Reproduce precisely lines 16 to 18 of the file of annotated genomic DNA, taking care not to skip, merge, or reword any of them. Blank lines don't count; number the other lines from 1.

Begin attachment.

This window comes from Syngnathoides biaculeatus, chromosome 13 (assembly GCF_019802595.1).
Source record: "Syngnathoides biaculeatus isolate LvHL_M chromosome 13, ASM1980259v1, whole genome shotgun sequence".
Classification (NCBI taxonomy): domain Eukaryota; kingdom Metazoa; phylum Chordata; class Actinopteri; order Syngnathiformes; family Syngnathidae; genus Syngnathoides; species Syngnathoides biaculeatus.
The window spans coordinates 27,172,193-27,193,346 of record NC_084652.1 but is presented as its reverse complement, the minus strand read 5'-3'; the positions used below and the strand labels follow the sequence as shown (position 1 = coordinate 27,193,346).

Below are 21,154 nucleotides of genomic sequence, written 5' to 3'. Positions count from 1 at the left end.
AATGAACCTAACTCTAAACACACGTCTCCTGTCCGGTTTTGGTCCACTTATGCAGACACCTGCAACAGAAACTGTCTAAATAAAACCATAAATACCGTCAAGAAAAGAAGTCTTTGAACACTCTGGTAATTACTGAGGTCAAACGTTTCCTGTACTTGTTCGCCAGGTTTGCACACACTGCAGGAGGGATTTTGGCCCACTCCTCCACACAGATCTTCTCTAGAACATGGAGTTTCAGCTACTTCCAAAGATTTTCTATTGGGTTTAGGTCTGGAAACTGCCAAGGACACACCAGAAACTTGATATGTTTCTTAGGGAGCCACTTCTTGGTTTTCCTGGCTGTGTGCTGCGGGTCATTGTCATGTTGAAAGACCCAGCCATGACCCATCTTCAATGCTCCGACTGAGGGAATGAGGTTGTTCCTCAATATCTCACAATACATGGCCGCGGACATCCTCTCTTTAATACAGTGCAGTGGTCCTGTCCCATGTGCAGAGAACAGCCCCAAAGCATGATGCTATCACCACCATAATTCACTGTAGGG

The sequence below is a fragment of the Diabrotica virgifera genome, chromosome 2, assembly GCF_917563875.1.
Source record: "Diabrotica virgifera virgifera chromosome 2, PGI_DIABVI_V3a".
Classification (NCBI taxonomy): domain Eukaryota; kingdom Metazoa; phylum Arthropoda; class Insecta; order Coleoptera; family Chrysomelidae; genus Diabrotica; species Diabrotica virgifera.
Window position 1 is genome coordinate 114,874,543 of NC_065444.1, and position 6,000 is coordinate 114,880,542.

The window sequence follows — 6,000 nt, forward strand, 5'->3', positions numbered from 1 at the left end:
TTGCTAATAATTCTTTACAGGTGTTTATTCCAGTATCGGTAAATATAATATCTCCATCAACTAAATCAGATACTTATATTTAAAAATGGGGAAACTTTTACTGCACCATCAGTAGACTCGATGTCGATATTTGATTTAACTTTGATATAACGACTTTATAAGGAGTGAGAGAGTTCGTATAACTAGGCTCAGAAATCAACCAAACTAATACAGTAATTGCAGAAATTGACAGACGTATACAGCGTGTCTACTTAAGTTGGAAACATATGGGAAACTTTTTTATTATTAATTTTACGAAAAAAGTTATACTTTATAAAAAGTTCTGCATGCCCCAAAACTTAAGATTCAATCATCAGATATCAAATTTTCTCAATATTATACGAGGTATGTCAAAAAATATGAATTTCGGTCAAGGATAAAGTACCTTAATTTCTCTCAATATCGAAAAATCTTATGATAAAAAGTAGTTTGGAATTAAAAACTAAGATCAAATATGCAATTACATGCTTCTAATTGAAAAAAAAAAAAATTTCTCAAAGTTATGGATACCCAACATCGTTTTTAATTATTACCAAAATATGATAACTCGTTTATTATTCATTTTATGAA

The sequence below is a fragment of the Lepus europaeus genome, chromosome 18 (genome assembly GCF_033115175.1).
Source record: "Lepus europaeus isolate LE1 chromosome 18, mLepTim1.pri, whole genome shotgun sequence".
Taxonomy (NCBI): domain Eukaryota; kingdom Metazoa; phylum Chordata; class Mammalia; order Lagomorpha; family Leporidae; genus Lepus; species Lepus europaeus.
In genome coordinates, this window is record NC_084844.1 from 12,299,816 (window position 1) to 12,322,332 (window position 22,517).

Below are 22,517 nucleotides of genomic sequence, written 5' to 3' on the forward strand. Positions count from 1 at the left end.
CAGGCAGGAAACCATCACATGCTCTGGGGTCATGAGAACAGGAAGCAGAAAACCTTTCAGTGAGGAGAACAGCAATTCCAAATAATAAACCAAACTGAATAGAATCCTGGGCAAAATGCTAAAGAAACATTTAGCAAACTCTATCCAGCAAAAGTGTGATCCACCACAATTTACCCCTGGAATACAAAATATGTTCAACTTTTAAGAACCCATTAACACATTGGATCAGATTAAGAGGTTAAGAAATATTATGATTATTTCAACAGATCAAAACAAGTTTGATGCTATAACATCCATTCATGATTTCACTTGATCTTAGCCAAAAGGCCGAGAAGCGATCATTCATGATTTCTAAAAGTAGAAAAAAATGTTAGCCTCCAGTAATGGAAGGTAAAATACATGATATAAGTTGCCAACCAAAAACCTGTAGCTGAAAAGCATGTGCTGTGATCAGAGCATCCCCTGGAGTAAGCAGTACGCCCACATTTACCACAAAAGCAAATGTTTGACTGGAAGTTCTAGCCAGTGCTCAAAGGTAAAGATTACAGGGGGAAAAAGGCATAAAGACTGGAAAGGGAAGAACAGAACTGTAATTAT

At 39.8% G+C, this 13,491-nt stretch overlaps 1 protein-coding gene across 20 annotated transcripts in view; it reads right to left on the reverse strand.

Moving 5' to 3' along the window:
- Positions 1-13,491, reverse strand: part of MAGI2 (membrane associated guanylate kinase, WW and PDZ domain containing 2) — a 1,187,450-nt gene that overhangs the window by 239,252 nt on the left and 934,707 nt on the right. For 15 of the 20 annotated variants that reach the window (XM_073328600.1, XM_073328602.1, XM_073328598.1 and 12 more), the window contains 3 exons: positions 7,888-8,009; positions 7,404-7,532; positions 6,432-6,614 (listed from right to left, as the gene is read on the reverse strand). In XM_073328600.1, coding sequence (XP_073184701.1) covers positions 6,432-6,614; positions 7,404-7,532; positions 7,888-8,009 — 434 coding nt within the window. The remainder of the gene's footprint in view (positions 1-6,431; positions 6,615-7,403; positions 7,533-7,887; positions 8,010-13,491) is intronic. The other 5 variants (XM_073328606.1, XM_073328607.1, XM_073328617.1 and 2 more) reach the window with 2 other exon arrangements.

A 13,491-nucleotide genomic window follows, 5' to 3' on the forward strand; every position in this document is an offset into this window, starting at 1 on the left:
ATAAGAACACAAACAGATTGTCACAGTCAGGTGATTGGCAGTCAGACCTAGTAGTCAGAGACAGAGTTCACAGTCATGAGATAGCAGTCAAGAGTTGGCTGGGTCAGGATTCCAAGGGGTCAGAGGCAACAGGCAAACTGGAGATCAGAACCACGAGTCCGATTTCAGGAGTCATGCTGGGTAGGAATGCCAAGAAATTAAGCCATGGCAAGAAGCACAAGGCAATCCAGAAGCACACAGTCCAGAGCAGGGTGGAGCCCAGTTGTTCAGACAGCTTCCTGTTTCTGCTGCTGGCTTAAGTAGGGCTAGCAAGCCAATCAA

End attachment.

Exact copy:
In genome coordinates, this window is record NC_084844.1 from 12,299,816 (window position 1) to 12,322,332 (window position 22,517).

Below are 22,517 nucleotides of genomic sequence, written 5' to 3' on the forward strand. Positions count from 1 at the left end.
CAGGCAGGAAACCATCACATGCTCTGGGGTCATGAGAACAGGAAGCAGAAAACCTTTCAGTGAGGAGAACAGCAATTCCAAATAATAAACCAAACTGAATAGAATCCTGGGCAAAATGCTAAAGAAACATTTAGCAAACTCTATCCAGCAAAAGTGTGATCCACCACAATTTACCCCTGGAATACAAAATATGTTCAACTTTTAAGAACCCATTAACACATTGGATCAGATTAAGAGGTTAAGAAATATTATGATTATTTCAACAGATCAAAACAAGTTTGATGCTATAACATCCATTCATGATTTCACTTGATCTTAGCCAAAAGGCCGAGAAGCGATCATTCATGATTTCTAAAAGTAGAAAAAAATGTTAGCCTCCAGTAATGGAAGGTAAAATACATGATATAAGTTGCCAACCAAAAACCTGTAGCTGAAAAGCATGTGCTGTGATCAGAGCATCCCCTGGAGTAAGCAGTACGCCCACATTTACCACAAAAGCAAATGTTTGACTGGAAGTTCTAGCCAGTGCTCAAAGGTAAAGATTACAGGGGGAAAAAGGCATAAAGACTGGAAAGGGAAGAACAGAACTGTAATTAT